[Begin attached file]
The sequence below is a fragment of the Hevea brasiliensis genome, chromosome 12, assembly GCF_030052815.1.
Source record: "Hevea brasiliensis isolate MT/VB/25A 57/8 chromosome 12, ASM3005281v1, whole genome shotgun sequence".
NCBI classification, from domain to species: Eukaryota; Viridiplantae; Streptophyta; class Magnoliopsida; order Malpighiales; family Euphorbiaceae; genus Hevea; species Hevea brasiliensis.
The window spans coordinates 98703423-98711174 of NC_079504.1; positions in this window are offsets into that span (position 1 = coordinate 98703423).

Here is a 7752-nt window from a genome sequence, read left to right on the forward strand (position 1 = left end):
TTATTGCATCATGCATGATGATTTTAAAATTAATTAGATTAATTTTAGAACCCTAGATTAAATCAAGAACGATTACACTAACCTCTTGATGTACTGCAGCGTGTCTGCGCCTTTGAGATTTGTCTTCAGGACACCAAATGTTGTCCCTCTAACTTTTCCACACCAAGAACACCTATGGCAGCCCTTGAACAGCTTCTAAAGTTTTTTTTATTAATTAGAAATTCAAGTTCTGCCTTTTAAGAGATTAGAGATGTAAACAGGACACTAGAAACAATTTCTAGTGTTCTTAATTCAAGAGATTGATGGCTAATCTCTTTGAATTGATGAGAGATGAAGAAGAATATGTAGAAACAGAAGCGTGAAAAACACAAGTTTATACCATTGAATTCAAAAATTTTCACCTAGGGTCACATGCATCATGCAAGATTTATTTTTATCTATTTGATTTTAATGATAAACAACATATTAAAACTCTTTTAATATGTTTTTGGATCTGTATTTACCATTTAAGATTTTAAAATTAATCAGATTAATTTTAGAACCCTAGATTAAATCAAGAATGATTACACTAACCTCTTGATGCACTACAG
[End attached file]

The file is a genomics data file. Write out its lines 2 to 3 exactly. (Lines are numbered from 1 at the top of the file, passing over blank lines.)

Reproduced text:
Source record: "Hevea brasiliensis isolate MT/VB/25A 57/8 chromosome 12, ASM3005281v1, whole genome shotgun sequence".
NCBI classification, from domain to species: Eukaryota; Viridiplantae; Streptophyta; class Magnoliopsida; order Malpighiales; family Euphorbiaceae; genus Hevea; species Hevea brasiliensis.